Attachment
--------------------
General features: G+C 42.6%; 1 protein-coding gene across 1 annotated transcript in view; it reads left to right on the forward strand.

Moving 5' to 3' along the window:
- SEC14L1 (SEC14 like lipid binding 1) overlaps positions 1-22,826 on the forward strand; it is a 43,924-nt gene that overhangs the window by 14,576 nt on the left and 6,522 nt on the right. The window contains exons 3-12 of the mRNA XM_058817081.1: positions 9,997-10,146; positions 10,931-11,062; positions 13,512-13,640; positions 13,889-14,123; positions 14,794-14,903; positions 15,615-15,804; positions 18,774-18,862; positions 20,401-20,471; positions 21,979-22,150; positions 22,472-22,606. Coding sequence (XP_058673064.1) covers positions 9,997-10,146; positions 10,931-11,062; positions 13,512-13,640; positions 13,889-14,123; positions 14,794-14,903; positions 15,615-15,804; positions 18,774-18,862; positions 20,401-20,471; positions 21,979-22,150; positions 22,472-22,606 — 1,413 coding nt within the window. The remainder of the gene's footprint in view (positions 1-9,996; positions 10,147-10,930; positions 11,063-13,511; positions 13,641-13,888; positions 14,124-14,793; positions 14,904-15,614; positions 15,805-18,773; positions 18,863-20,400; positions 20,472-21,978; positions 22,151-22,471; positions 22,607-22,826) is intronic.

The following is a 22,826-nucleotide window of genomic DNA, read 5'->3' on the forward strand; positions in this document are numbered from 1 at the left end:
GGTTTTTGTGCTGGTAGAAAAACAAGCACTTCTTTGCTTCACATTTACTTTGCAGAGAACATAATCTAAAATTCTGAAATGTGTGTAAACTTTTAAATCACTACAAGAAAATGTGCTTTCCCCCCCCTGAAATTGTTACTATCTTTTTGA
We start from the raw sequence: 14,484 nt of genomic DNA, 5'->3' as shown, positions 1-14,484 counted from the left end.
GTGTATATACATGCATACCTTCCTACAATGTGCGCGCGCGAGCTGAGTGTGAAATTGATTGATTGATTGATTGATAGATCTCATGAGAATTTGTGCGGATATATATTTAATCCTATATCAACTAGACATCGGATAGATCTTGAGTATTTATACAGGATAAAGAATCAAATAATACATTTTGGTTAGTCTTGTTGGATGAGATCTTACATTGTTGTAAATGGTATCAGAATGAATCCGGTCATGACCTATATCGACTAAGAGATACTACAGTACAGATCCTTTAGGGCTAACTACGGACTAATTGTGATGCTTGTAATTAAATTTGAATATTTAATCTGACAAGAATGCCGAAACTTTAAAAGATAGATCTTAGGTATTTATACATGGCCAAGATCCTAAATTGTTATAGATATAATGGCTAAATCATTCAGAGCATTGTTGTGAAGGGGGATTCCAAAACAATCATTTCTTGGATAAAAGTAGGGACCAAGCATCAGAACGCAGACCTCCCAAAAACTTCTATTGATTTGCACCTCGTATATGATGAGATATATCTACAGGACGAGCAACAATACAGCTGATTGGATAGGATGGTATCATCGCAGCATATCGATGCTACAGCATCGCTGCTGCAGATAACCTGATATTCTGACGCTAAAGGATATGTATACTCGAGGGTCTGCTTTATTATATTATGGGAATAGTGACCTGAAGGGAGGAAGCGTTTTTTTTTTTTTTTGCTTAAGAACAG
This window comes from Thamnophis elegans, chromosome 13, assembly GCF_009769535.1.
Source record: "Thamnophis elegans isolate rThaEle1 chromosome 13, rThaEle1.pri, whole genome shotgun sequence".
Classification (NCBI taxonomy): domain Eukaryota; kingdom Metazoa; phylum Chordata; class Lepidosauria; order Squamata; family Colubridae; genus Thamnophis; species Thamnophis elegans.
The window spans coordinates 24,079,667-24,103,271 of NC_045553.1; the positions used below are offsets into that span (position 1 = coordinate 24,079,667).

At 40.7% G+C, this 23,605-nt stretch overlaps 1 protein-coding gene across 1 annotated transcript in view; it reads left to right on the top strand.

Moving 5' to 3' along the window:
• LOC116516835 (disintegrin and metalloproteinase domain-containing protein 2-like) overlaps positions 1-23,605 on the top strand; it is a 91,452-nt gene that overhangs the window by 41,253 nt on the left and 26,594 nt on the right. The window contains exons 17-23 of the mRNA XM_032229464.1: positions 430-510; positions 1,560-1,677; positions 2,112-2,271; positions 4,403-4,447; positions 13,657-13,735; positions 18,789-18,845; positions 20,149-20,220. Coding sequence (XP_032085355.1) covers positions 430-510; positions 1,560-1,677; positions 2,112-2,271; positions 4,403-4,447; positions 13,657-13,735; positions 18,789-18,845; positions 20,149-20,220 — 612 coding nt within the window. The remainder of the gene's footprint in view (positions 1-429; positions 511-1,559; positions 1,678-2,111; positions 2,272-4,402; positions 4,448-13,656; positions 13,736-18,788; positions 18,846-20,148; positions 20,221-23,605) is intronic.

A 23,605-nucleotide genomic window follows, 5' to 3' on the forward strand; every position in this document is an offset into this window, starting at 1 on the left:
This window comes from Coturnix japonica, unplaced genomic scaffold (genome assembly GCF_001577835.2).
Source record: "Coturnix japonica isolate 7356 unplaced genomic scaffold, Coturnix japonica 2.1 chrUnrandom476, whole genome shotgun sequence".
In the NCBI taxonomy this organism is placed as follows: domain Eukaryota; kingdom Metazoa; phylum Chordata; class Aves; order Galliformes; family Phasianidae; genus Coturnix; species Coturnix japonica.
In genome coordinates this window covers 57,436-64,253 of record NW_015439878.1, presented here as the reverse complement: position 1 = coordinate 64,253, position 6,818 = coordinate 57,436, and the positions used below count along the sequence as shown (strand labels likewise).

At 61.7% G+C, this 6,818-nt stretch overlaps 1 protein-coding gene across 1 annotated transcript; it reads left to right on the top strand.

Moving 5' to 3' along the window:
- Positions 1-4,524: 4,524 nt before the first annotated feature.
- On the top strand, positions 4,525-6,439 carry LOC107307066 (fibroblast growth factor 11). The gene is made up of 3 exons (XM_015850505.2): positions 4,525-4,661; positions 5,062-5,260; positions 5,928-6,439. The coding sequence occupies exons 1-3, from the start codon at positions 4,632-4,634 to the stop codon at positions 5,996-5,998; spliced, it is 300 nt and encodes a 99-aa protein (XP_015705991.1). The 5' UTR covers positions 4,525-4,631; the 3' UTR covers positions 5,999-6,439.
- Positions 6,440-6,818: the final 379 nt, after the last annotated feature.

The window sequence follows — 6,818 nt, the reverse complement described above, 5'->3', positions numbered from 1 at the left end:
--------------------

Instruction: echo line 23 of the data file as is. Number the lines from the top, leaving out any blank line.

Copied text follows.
- On the top strand, positions 4,525-6,439 carry LOC107307066 (fibroblast growth factor 11). The gene is made up of 3 exons (XM_015850505.2): positions 4,525-4,661; positions 5,062-5,260; positions 5,928-6,439. The coding sequence occupies exons 1-3, from the start codon at positions 4,632-4,634 to the stop codon at positions 5,996-5,998; spliced, it is 300 nt and encodes a 99-aa protein (XP_015705991.1). The 5' UTR covers positions 4,525-4,631; the 3' UTR covers positions 5,999-6,439.